On Tuesday, the House of Representatives unanimously passed a bill introduced by Rep. Jason Chaffetz (R-UT) that protects FBI whistleblowers. Chaffetz said:

“While a great many changes remain to be made in how DOJ and the FBI respond to whistleblowers, this commonsense clarification is not minor. If implemented, it would have far-reaching implications in protecting whistleblowers at the FBI, just as Congress intended in 1978 in the first whistleblower protection law.”

Case after case has shown the FBI did not not protect its whistleblowers as well as other departments. Whistleblowers often faced retaliation and threatening emails. A few even lost their jobs all because they wanted to expose wrong doings in their divisions.

Chaffetz  decided Congress ought to protect whistleblowers and introduced the bill so they “are not retaliated against by supervisors.” I think the biggest part of the bill hands over all complaints to the Inspector General, who will investigate the claims instead of the internal unit.

Former FBI agent John Parkinson and his attorneys “filed a brief to the U.S. Federal Circuit Court of Appeals arguing for his right to raise a whistleblower retaliation defense” after he reported unsavory behaviors about his coworkers in the FBI’s Sacramento office ten years ago. Parkinson stated that after he filed these complaints he “found himself the subject of what he says was a retaliatory investigation, and was eventually fired.” From The Intercept:

After his complaint was filed, Parkinson’s boss removed him from his leadership position and gave him poor performance reviews, sending him to a different field office — actions he interpreted as retaliation. He reported those concerns in a letter to Rep. Chuck Grassley, R-Iowa, who forwarded it to the Department of Justice’s inspector general.

When the DOJ inspector general interviewed Parkinson in 2009, he thought it was about his whistleblower complaint; instead they questioned him about his own conduct, without mentioning he was the target of an investigation. The colleagues he reported for abuse had, in turn, claimed Parkinson misused funds on a construction project during his time in Sacramento, according to his attorney.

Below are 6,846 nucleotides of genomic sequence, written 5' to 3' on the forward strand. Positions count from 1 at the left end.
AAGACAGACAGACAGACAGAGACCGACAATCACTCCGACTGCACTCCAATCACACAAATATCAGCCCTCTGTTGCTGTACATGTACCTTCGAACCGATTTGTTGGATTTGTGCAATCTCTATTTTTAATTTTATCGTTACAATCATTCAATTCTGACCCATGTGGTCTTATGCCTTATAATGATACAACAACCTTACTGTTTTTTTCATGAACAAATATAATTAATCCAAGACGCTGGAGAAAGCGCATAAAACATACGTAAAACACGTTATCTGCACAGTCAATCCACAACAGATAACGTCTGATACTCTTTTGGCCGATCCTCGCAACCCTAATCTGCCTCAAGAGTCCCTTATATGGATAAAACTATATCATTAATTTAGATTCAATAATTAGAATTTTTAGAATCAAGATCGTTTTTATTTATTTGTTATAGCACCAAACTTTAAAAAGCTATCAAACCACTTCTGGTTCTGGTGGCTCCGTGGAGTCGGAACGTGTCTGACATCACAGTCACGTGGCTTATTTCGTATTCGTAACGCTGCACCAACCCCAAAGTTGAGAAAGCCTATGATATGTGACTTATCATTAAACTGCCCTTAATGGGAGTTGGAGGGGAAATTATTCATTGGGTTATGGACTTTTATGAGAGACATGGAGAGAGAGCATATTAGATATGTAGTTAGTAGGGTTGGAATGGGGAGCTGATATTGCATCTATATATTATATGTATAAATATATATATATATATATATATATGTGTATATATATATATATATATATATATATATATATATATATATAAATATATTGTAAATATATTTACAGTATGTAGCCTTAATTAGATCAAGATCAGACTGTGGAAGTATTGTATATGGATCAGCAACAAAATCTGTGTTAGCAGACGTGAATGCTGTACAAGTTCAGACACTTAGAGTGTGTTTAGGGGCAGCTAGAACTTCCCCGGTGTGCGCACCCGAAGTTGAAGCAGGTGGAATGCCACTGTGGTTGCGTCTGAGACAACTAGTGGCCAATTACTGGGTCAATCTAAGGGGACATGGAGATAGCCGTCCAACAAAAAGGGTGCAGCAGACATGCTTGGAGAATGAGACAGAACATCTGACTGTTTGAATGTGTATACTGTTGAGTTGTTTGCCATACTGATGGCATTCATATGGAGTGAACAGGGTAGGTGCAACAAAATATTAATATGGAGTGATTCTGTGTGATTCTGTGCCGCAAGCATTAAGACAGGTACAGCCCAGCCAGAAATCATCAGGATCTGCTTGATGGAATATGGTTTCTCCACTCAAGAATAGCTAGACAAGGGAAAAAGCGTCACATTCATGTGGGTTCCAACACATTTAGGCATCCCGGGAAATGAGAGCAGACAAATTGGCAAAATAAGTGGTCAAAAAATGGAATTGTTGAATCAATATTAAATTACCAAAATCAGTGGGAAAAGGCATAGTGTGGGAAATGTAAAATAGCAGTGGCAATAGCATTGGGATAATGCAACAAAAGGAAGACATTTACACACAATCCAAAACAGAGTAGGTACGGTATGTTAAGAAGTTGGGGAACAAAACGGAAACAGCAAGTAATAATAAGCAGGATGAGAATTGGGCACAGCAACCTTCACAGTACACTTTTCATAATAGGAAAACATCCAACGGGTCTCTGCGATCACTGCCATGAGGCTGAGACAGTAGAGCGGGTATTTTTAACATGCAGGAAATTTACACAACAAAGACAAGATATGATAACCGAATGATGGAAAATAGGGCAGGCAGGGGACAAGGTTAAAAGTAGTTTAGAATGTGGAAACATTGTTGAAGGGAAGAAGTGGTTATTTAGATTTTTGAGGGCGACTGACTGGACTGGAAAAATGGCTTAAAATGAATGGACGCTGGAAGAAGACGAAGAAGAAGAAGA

The FBI later claimed he obstructed the investigation into the alleged misuse of funds by communicating with witnesses, and that he “lacked candor” in his responses concerning those allegations.

In 2012, he was fired for those offenses.

In March 2015, the FBI emailed a potential whistleblower about retaliation he would face if he came forward “with concerns about political meddling inside a secret terrorism and counterintelligence surveillance program.” The Washington Times reported:

“The main question would turn on the reasonableness of your belief; that is, would a reasonable person, in your situation, believe that the conduct at issue demonstrated mismanagement or abuse of authority?” the FBI attorney, within the Office of Integrity and Compliance, wrote in an email responding to the whistleblower’s inquiry. “In my opinion, yes.”

Then came the kicker: “I’m sure you know, though, this does not guarantee that you will not be retaliated against, even though retaliation/reprisal for making protected disclosures is illegal,” the attorney concluded in the August email to the whistleblower.

The Government Accountability Office (GAO) found that the FBI only has nine officials “to receive whistleblower complaints.” The FBI tried to change the whistleblower program, but many FBI agents have not found much change. The agent who wanted to report about the meddling actually has a superb history within the FBI, but that changed in 2014 over one question:

But after he questioned management in 2014 as to why his division was passed over for a new surveillance team it had earned in the rankings, the whistleblower was given a first-ever negative evaluation. “I’ve been retaliated against just for asking a fair question,” he told The Times.

His performance review, dated September 2014 — a month after he went to the FBI’s legal team seeking whistleblower advice — was downgraded to “minimally successful,” with the primary justification being he was spending too much time trying to call out mismanagement rather than concentrating on the job at hand.

“[Name of whistleblower] advised he had consulted with a law firm and was going to pursue legal action,” his superior wrote in his September review, obtained by The Times. “I advised him he was free to do so, but all research and related activity must be on his own time, and his time was to be spent leading the team.”

Just a year earlier, however, the whistleblower received an “excellent” performance review, even notching off a few “outstanding” marks — the highest rank — in some categories.